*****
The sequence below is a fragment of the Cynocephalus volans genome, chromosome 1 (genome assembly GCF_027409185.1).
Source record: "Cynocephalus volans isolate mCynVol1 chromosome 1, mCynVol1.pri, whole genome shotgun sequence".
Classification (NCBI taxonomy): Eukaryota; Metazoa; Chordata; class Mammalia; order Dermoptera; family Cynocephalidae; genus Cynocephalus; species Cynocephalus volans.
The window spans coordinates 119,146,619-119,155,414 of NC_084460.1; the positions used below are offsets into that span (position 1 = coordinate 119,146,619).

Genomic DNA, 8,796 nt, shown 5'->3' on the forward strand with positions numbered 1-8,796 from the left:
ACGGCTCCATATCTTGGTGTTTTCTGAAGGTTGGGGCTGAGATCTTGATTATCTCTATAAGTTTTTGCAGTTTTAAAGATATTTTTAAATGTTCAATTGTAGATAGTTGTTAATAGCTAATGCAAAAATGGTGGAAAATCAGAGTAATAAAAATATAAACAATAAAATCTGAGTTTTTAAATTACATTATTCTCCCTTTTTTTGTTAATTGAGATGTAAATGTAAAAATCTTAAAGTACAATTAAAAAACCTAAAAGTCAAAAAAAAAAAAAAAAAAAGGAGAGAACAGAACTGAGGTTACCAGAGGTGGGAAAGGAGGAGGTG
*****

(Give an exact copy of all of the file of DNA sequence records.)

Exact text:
The sequence below is a fragment of the Cynocephalus volans genome, chromosome 1 (genome assembly GCF_027409185.1).
Source record: "Cynocephalus volans isolate mCynVol1 chromosome 1, mCynVol1.pri, whole genome shotgun sequence".
Classification (NCBI taxonomy): Eukaryota; Metazoa; Chordata; class Mammalia; order Dermoptera; family Cynocephalidae; genus Cynocephalus; species Cynocephalus volans.
The window spans coordinates 119,146,619-119,155,414 of NC_084460.1; the positions used below are offsets into that span (position 1 = coordinate 119,146,619).

Genomic DNA, 8,796 nt, shown 5'->3' on the forward strand with positions numbered 1-8,796 from the left:
ACGGCTCCATATCTTGGTGTTTTCTGAAGGTTGGGGCTGAGATCTTGATTATCTCTATAAGTTTTTGCAGTTTTAAAGATATTTTTAAATGTTCAATTGTAGATAGTTGTTAATAGCTAATGCAAAAATGGTGGAAAATCAGAGTAATAAAAATATAAACAATAAAATCTGAGTTTTTAAATTACATTATTCTCCCTTTTTTTGTTAATTGAGATGTAAATGTAAAAATCTTAAAGTACAATTAAAAAACCTAAAAGTCAAAAAAAAAAAAAAAAAAAGGAGAGAACAGAACTGAGGTTACCAGAGGTGGGAAAGGAGGAGGTG